Pet custody property division divorce cases increasing

On behalf of Loughmiller Higgins, Attorneys at Law posted in Divorce on Friday, March 16, 2012.

When one thinks of property division in divorce proceedings, one tends to think of furniture, large electronics equipment, the family home and miscellaneous household appliances. However, one of the most complicated trends today is pets. Pets, under Texas law, are considered to be property, as is the case across the country. But even though the law technically considers pets a property division issue, they often become part of a heated and emotional dispute for divorcing couples.

Most courts will still give pets to the partner who is awarded primary physical child custody, so as the children are not separated from their beloved pet. But pet custody issues have heated up in separations where minor children are not involved.

Not long ago, spouses were reluctant to show emotional ties to their pets. However, things have changed drastically over the last couple of years. In a 2006 survey sponsored by the American Academy of Matrimonial Lawyers, 25 percent of those who responded stated that pet custody cases had notably increased from 2001, and are thought to have only increased more since the study was published. Now more than ever, pets are given greater consideration, especially with the rise of childless couples who may view their pets as a substitute for a child.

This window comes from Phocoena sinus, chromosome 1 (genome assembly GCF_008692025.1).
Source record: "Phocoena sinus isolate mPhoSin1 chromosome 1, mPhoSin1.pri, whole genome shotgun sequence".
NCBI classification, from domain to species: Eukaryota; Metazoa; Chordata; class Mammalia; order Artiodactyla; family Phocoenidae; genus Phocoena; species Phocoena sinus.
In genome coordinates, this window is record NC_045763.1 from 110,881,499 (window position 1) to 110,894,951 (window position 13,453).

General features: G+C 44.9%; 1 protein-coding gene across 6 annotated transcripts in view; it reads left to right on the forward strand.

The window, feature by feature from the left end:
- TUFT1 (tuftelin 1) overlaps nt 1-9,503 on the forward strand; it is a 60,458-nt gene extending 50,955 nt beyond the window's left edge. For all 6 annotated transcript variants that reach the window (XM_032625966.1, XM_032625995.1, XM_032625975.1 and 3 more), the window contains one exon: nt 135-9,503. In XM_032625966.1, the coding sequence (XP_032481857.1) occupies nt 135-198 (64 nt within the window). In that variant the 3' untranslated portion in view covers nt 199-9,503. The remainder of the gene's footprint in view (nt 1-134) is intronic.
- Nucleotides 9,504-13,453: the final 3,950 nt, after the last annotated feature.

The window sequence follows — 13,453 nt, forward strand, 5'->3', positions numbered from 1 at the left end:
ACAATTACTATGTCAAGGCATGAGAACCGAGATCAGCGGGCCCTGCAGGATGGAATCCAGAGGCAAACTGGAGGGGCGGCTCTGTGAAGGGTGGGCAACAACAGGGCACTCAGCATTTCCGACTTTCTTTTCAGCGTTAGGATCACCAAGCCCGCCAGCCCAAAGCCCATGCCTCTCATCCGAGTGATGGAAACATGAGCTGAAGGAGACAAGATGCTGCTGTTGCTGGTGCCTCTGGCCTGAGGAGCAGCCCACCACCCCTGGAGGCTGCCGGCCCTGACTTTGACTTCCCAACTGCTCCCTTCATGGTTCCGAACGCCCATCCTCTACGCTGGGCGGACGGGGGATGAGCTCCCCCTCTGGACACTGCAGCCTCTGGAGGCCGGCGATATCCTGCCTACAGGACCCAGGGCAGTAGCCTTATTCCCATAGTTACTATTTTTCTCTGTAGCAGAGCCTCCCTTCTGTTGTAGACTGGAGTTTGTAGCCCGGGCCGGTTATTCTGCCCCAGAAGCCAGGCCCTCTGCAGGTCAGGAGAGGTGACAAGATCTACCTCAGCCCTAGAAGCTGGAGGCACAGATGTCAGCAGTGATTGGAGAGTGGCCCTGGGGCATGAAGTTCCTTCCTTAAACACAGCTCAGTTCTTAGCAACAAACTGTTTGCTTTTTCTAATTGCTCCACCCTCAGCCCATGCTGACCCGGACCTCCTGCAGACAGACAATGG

There are a host of issues that divorcing couples must confront when dealing with property division matters. Pet custody may be one of the more difficult ones because of the emotions and attachments involved. Those Texas residents negotiating who gets the family pet would likely benefit from keeping the lines of communication open and trying to fashion an agreement that is fair and truly in the best interests of everyone. More and more, these cases seem to be taking on the characteristics of child custody proceedings, and by understanding the laws surrounding pet custody, divorcing spouses may be able to come to an agreement.

Source: Mercury News, “Divorce lawyers: Pet custody cases increasing,” Sue Manning, March 4, 2012

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